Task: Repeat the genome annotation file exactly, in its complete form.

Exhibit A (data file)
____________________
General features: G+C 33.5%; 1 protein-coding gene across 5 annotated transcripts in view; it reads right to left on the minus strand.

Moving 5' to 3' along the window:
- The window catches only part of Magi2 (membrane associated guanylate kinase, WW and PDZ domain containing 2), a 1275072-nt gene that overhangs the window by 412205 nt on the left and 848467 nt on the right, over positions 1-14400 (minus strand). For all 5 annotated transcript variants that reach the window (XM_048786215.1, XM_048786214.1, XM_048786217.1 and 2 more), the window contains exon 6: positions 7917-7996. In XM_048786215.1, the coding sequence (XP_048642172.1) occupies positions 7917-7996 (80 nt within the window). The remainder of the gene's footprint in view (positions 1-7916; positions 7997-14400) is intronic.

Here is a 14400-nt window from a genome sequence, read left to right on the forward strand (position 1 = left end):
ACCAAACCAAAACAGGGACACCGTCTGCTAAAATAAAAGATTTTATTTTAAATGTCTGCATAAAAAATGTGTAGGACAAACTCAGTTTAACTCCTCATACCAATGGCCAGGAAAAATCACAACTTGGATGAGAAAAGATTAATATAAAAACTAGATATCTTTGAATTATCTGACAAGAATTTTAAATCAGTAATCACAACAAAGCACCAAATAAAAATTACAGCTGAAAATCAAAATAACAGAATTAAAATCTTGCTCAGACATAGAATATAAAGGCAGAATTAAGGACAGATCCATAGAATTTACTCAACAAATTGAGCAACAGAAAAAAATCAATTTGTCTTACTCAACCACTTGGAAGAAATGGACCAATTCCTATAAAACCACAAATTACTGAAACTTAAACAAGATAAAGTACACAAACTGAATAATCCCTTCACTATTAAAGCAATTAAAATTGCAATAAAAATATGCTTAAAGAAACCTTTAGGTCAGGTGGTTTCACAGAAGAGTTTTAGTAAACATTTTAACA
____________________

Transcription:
General features: G+C 33.5%; 1 protein-coding gene across 5 annotated transcripts in view; it reads right to left on the minus strand.

Moving 5' to 3' along the window:
- The window catches only part of Magi2 (membrane associated guanylate kinase, WW and PDZ domain containing 2), a 1275072-nt gene that overhangs the window by 412205 nt on the left and 848467 nt on the right, over positions 1-14400 (minus strand). For all 5 annotated transcript variants that reach the window (XM_048786215.1, XM_048786214.1, XM_048786217.1 and 2 more), the window contains exon 6: positions 7917-7996. In XM_048786215.1, the coding sequence (XP_048642172.1) occupies positions 7917-7996 (80 nt within the window). The remainder of the gene's footprint in view (positions 1-7916; positions 7997-14400) is intronic.

Here is a 14400-nt window from a genome sequence, read left to right on the forward strand (position 1 = left end):
ACCAAACCAAAACAGGGACACCGTCTGCTAAAATAAAAGATTTTATTTTAAATGTCTGCATAAAAAATGTGTAGGACAAACTCAGTTTAACTCCTCATACCAATGGCCAGGAAAAATCACAACTTGGATGAGAAAAGATTAATATAAAAACTAGATATCTTTGAATTATCTGACAAGAATTTTAAATCAGTAATCACAACAAAGCACCAAATAAAAATTACAGCTGAAAATCAAAATAACAGAATTAAAATCTTGCTCAGACATAGAATATAAAGGCAGAATTAAGGACAGATCCATAGAATTTACTCAACAAATTGAGCAACAGAAAAAAATCAATTTGTCTTACTCAACCACTTGGAAGAAATGGACCAATTCCTATAAAACCACAAATTACTGAAACTTAAACAAGATAAAGTACACAAACTGAATAATCCCTTCACTATTAAAGCAATTAAAATTGCAATAAAAATATGCTTAAAGAAACCTTTAGGTCAGGTGGTTTCACAGAAGAGTTTTAGTAAACATTTTAACA